In both “games” Ukraine is at a disadvantage because it is the party that will have to continue the ATO with questionable (but unavoidably bloody) consequences or make most concessions. Instead, it might want to attempt changing the entire context:

(a)  It might make sense if Ukrainian leadership shifts focus from the ATO to long neglected political and economic reforms. After all, they were the primary motivation for participants of the Maidan; Ukraine’s Western partners expect the same. This is where the future of Ukraine will be ultimately decided. So far the Poroshenko-Yatsenuyk government has paid only limited attention to the fundamentals of the economic and political system concentrating instead – understandably so – on the ATO. Successful reforms, however, could help improve and consolidate public support while strengthening Ukraine’s hand in dealings with other countries;

(b)  Any negotiations on the status of the two separatist regions by default put Ukraine at a disadvantage. It would make more sense to seriously entertain an enhancement of the status of ALL regions. If greater autonomy is granted to just two regions, it will seem a reward for separatism and is untenable even in the short term while a reasonable degree of decentralization (following, for example, Germany) could help limit demands by Donetsk and Luhansk while negotiations will not look like concessions.

(3) “It’s the 21st century, stupid” (a rephrase of a British Prime Minister David Cameron’s statement). The ongoing conflict is also conceptualized, with good reason, as a Russian challenge to the fundamentals of the international system. This “game” is about bringing Russia back into the fold and presumes a complete reversal of Russian actions, including on Crimea, which is not at stake in the other two “games.” The broad strategic implications of Russian behavior appear to be the primary concern of the United States, Britain and some other countries, which implies that they will probably refrain from lifting sanctions even if “games” (1) or (2) succeed. This, in turn, will likely generate a conflict with members of the E.U., which regard sanctions in the context of more limited goals.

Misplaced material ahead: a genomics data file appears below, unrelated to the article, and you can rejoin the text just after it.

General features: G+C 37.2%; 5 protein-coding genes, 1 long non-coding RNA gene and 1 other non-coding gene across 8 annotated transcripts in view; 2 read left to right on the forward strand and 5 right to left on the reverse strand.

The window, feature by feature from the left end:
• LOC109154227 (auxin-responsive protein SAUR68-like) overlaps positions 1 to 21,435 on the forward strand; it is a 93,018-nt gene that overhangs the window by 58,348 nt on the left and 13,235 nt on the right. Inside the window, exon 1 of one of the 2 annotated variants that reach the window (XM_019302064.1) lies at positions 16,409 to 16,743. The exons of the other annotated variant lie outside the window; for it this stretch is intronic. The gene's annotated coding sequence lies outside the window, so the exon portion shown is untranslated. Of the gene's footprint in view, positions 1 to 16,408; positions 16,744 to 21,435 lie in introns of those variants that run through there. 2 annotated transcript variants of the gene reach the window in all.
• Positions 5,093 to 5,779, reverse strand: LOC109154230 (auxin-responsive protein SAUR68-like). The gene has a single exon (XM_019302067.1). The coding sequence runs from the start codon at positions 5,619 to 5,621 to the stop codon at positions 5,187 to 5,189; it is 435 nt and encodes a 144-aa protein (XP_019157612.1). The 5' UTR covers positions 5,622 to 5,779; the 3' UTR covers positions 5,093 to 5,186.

This is also the “game,” in which sanctions are destined to play only a marginal role at best. Full retreat will likely require a change of guard in the Kremlin in the same way that former President Mikhail Gorbachev’s ascension to power eventually resulted in the end of the Cold War; such change of leadership will hardly involve a “Moscow Maidan” and will be implemented in a more orderly fashion.

One alternative option for “game” (3) was proposed recently by Samuel Charap and Bernard Sucher. They believe that a sustainable resolution should include a broad agreement on regional security (perhaps even broader than that, since Russian complaints about U.S. foreign policy extend to other regions, such as the Middle East and Northern Africa) and that sanctions could be used as a bargaining chip in this context. While such a broad agreement is desirable (and sanctions could, indeed, play a role), it seems unlikely that Western countries (the United States first of all) will agree to a broad redefinition of the principles of the international system.

Conclusions from this overview suggest that sanctions will only work under certain scenarios while in other cases they will probably play only a limited role or even be counterproductive. Successful leveraging of sanctions will require a careful selection of the context in which they are applied and a precise articulation of the end goals – conditions that key Western players may be hard pressed to meet.


For more recent Russia and Ukraine coverage at The Monkey Cage, see:

Think of Russia as an ordinary petrostate, not an extraordinary superpower

Will there be a ‘full, rapid, and transparent investigation’ of Boris Nemtsov’s murder? Don’t bet on it.

Five fatal flaws in realist analysis of Russia and Ukraine

The question to ask about Boris Nemtsov’s murder is not who but why?

What does Boris Nemtsov’s murder mean for Russia?

Putin’s war of words, decoded

Answering remaining questions about Ukraine’s Maidan protests, one year later